Sunday, 1 February 2015

The Moscow Library

apparently went up in flames overnight....reports here Downunder are still sketchy but it seems that, at very least, massive damage has occurred.
There were more than ten million books in that library - along with a massive amount of other valuable information in the form of national and international papers from parliament and international organisations. The Slavic languages content was massive.
Imagine the entire holdings of the British Library, the Library of Congress or the French National Library going up in flames and you have some idea of the loss.
It scares me. It makes me realise how fragile our hold on the past is - and, because of that, how fragile our future is. We need the past. Without the past we cannot have the future.
The news about the Moscow Library made me think all over again about other libraries. All libraries are different but all libraries are important. We can't just discard them. We can't just discard the information in them.
I was talking with someone yesterday. She was telling me that there is renewed talk at the school her children attend. They are debating whether to "get rid of the library books". They "need the space for computers". My reaction would be the reverse "get rid of the computers" because they "need the space for library books". 
I asked my acquaintance, "How many of the kids own a laptop?" The answer was a shrug and "Most of them and those who don't can borrow one from the school".
And they need space for computers? I think not.
The Senior Cat can use the internet. He was prowling through there last night looking for another humane solution to the problem with the family of fruit rats who have invaded us from next door where the garden is a mess. There were some ideas there - and then he remembered that "somewhere in a book..." and he went through his gardening shelves and pulled one out and compared it with what he had found on the internet. I suspect that some of his day will be spent trying to construct something to catch the rats. He will use the book. Yes, he could use his i-pad but I suspect he will be happier with the book in the dust and dirt of the shed.
The notion that we don't need libraries, that any information we need can be obtained from the internet, that we don't need to read books but can read a screen instead seems wrong to me. A book, a real paper book is a different experience.  I still prefer to work with books around me. I detest scrolling backwards and forwards. In my job I might be using four or five dictionaries all at the same time. They will be foreign language dictionaries or specialist dictionaries for medical personnel, engineers or architects. I can keep pages marked with endless slips of paper and I can go to them instantly. I can have four or more open at the same time without the need to go backwards and forwards. I can hold a book - or even hug it when it gives me the answer I was searching for.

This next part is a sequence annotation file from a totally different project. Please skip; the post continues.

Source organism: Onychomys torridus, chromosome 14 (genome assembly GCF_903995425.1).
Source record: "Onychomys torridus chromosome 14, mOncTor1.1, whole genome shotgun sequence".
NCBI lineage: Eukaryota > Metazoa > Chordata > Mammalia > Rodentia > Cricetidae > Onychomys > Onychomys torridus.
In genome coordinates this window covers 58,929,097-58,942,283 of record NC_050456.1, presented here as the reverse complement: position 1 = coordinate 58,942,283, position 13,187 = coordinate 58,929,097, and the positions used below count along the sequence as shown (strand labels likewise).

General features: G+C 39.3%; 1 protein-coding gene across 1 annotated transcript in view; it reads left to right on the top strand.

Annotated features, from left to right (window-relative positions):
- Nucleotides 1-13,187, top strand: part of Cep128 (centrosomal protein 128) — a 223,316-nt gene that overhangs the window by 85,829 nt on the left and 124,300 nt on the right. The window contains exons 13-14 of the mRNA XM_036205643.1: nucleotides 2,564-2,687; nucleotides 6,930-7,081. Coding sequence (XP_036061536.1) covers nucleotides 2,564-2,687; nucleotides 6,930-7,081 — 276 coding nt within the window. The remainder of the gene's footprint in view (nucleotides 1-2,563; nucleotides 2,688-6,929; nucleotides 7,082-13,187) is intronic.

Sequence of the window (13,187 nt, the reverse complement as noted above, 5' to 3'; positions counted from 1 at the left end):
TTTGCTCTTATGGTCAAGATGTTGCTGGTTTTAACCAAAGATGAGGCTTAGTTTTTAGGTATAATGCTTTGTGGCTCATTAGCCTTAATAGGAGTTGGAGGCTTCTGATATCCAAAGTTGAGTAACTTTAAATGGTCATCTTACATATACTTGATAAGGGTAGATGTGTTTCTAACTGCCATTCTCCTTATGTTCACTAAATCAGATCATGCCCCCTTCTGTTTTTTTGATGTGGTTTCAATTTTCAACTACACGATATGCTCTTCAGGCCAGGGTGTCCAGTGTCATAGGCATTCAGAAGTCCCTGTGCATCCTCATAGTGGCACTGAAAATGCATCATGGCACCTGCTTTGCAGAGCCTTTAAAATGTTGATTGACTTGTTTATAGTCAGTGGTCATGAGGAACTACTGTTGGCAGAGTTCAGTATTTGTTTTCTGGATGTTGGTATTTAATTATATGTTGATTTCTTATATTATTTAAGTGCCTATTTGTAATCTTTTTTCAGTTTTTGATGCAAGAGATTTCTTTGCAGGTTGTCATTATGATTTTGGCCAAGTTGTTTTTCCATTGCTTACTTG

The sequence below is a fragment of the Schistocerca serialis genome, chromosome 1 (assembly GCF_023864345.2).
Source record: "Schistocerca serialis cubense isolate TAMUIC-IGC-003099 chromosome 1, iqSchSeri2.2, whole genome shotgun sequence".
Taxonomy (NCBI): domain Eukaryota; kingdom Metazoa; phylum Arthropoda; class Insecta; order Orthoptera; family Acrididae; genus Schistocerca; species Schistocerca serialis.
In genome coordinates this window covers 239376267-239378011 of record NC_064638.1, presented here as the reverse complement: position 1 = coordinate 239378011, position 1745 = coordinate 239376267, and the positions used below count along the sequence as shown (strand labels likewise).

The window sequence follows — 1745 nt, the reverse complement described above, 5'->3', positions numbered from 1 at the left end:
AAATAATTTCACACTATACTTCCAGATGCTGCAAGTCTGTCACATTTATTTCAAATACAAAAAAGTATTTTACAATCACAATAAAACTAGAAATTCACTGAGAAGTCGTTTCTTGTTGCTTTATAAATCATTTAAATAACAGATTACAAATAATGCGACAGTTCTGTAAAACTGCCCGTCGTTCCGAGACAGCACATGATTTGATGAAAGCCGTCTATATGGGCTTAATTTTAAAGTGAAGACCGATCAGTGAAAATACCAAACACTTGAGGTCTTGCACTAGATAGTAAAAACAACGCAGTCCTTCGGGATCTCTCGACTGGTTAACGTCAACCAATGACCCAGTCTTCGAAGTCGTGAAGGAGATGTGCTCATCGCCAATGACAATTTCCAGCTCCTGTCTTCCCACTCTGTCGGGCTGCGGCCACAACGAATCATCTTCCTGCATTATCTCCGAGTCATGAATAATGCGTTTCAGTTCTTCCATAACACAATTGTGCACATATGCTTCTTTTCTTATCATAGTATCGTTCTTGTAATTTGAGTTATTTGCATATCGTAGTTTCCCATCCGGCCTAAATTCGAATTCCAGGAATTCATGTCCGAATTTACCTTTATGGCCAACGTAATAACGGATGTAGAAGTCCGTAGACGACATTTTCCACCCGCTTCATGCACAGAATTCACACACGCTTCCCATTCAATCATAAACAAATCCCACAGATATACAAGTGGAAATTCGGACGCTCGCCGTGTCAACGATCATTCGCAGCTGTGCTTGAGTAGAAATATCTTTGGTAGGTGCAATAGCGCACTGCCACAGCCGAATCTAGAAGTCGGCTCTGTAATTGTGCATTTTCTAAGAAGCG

If people take away libraries from us they are stealing from us. They are stealing our past and our future. If they do that to children then they are guilty of child abuse.
It has to stop.

4 comments:

jeanfromcornwall said...

May I boast? Younger Daughter is so imbued by the family obsession with books that she spent years earning a proper job in the place where supervisors will say things like "Have you seen the Gutenberg Bible yet?"
The city library in Norwich burned, some years ago, and has been replaced with a super new building with masses of books and also restaurants, meeting places , etc. But a burned library is always a miserable disaster. Not everything can be replaced.

catdownunder said...

You most certainly may boast Jean. Unbelievably the matter was not even mentioned on our news!

jeanfromcornwall said...

P.S. Nothing on the headlines, provided by the BBC, that come up on my home page. All I have seen is a one inch short in an obscure corner of the foreign news in the Sunday Times.

virtualquilter said...

Looks like I have to come to you to find out what is happening in the world.

I have been busy elsewhere and just now catching up with nearly two weeks of your blog, and cannot believe that any national library could be burnt down without it reaching at least the tail end of a news service, and at least make the headlines for a few minutes on the internet. I haven't cut myself off totally from the news, just not reading blogs!

I would hate to lose my own library, and though I rarely use public libraries that is mainly because I have reference books, novels and all sorts of information waiting in my own collection of books. I expect public libraries to be the book collectors of the local area, and hate seeing books being cleared from shelves even if it is to make room for more books.

As Jean said in her comment, not everything can be replaced ... including old books..